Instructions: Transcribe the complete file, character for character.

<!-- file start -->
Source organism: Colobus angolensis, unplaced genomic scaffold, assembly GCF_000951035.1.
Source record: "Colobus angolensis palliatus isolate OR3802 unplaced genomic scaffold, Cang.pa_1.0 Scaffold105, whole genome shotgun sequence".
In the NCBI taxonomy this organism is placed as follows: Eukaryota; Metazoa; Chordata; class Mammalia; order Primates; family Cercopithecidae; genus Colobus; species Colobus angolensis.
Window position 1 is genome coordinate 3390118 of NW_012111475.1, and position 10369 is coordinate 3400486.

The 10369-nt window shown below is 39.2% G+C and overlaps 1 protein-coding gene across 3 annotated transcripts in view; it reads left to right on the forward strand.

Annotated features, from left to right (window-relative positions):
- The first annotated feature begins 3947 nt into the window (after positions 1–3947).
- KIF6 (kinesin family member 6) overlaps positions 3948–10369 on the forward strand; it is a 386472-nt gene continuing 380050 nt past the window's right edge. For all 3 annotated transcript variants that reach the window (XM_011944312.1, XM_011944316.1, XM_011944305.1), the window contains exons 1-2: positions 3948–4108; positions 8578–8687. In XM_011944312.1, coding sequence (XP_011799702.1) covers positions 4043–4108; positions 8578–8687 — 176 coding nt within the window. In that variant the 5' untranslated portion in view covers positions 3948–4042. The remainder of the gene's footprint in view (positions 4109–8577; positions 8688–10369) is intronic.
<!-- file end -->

Source organism: Colobus angolensis, unplaced genomic scaffold, assembly GCF_000951035.1.
Source record: "Colobus angolensis palliatus isolate OR3802 unplaced genomic scaffold, Cang.pa_1.0 Scaffold105, whole genome shotgun sequence".
In the NCBI taxonomy this organism is placed as follows: Eukaryota; Metazoa; Chordata; class Mammalia; order Primates; family Cercopithecidae; genus Colobus; species Colobus angolensis.
Window position 1 is genome coordinate 3390118 of NW_012111475.1, and position 10369 is coordinate 3400486.

The 10369-nt window shown below is 39.2% G+C and overlaps 1 protein-coding gene across 3 annotated transcripts in view; it reads left to right on the forward strand.

Annotated features, from left to right (window-relative positions):
- The first annotated feature begins 3947 nt into the window (after positions 1–3947).
- KIF6 (kinesin family member 6) overlaps positions 3948–10369 on the forward strand; it is a 386472-nt gene continuing 380050 nt past the window's right edge. For all 3 annotated transcript variants that reach the window (XM_011944312.1, XM_011944316.1, XM_011944305.1), the window contains exons 1-2: positions 3948–4108; positions 8578–8687. In XM_011944312.1, coding sequence (XP_011799702.1) covers positions 4043–4108; positions 8578–8687 — 176 coding nt within the window. In that variant the 5' untranslated portion in view covers positions 3948–4042. The remainder of the gene's footprint in view (positions 4109–8577; positions 8688–10369) is intronic.